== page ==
Well, we've been looking at the ruin of the Church. We started out in Part 1 by establishing that God sees the assembly from two perspectives: from an eternal, "God is sovereign" perspective, He sees the assembly as perfect. But from a temporal, "Man is responsible" perspective, He sees that the assembly has failed in its responsibility on earth. In Part 2 we went on to demonstrate that apostasy began very early on in the assembly: by the time Jude was written, it was an accomplished fact. Finally, we demonstrated that the testimony of Jude is corroborated by the testimony of the Apostles and of the Lord Jesus.
In this section, we'll attempt to demonstrate that apostasy is a fixture in the assembly. Not (although I've said it before) that the assembly is "characterized" by apostasy, but that Scripture contemplates it is something that won't be "cured" until "the completion of the age". In other words, we want to demonstrate the Scripture teaches the apostasy is irreparable.
We've already looked at the parable of the darnel of the field (Matthew 13:24–30) and the interpretation the Lord Jesus gave for it (Matthew 13:36–43). So we can ask the question: did the Lord Jesus expect things to get better and better? No, He didn't. He predicted that there would be darnel (or tares) sown in the field "while men slept". So He predicted that there would be false professors mixed in with true believers. Further, He specifically predicted that they wouldn't be sorted out until "the completion of the age". In fact, in the parable the farmer specifically forbids the pulling up of the tares, because it's possible that genuine wheat would be pulled up in the process.
So we can ask the question, did the Lord Jesus expect things would get better and better until He comes back? The answer, of course, is "No". He predicted false professors would come in, and would stay mixed in with the true believers until the end of the age.
So what about the epistles? Don't they teach things are generally going to get better and better? Not really. We've already considered Jude's epistle, let's reconsider what it has to say about the "ungodly persons" (v. 4) who've infiltrated the assembly.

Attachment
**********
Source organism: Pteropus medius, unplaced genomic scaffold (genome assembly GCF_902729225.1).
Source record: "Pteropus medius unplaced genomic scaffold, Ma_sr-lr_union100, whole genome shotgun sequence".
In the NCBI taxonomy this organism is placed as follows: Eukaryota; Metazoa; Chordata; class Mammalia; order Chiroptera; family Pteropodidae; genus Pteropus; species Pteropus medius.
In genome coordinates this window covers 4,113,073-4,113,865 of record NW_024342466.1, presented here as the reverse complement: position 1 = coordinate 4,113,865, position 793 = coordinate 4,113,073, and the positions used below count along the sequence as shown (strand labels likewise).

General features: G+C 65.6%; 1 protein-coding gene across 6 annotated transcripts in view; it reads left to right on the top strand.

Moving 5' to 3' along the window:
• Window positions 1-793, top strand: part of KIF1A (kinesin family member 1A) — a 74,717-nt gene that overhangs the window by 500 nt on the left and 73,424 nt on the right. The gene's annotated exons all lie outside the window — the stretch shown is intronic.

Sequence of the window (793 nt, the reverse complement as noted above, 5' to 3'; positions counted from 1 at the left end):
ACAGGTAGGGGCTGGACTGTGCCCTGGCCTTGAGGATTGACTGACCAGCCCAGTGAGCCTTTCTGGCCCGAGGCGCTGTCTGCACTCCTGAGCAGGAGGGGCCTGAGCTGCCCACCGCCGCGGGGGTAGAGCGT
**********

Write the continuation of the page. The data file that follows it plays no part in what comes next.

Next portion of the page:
14 And Enoch, the seventh from Adam, prophesied also as to these, saying, Behold, the Lord has come amidst his holy myriads, 15 to execute judgment against all; and to convict all the ungodly of them of all their works of ungodliness, which they have wrought ungodlily, and of all the hard things which ungodly sinners have spoken against him. (Jude 14–15)We noticed before that Jude's epistle doesn't warn apostasy is coming, rather it warns that it already has come. The ungodly persons in Jude 4 were already in the assembly. At the same time, Jude's epistle tells the end of those ungodly persons. It says the Lord will come and judge them. So as far as Jude is concerned, those ungodly persons are in the assembly, and they're there to stay until the Lord comes in judgment.
This is essentially what we expect based on the parable of the darnel of the field. The main point of that parable is that the Son of Man has no intention of differentiating between the wheat and the tares until the "completion of the age".
As an aside, I find Jude 14 is interesting with respect to the question of the "rapture". The "ungodly persons" will be judged when the Lord comes to execute judgment. On the other, the Lord is coming with His saints. That seems to me to fit in nicely with the whole idea that the Lord will come and get His saints, then come in judgment as a sort of a second stage. Is it a slam-dunk? Nope. But I think it fits.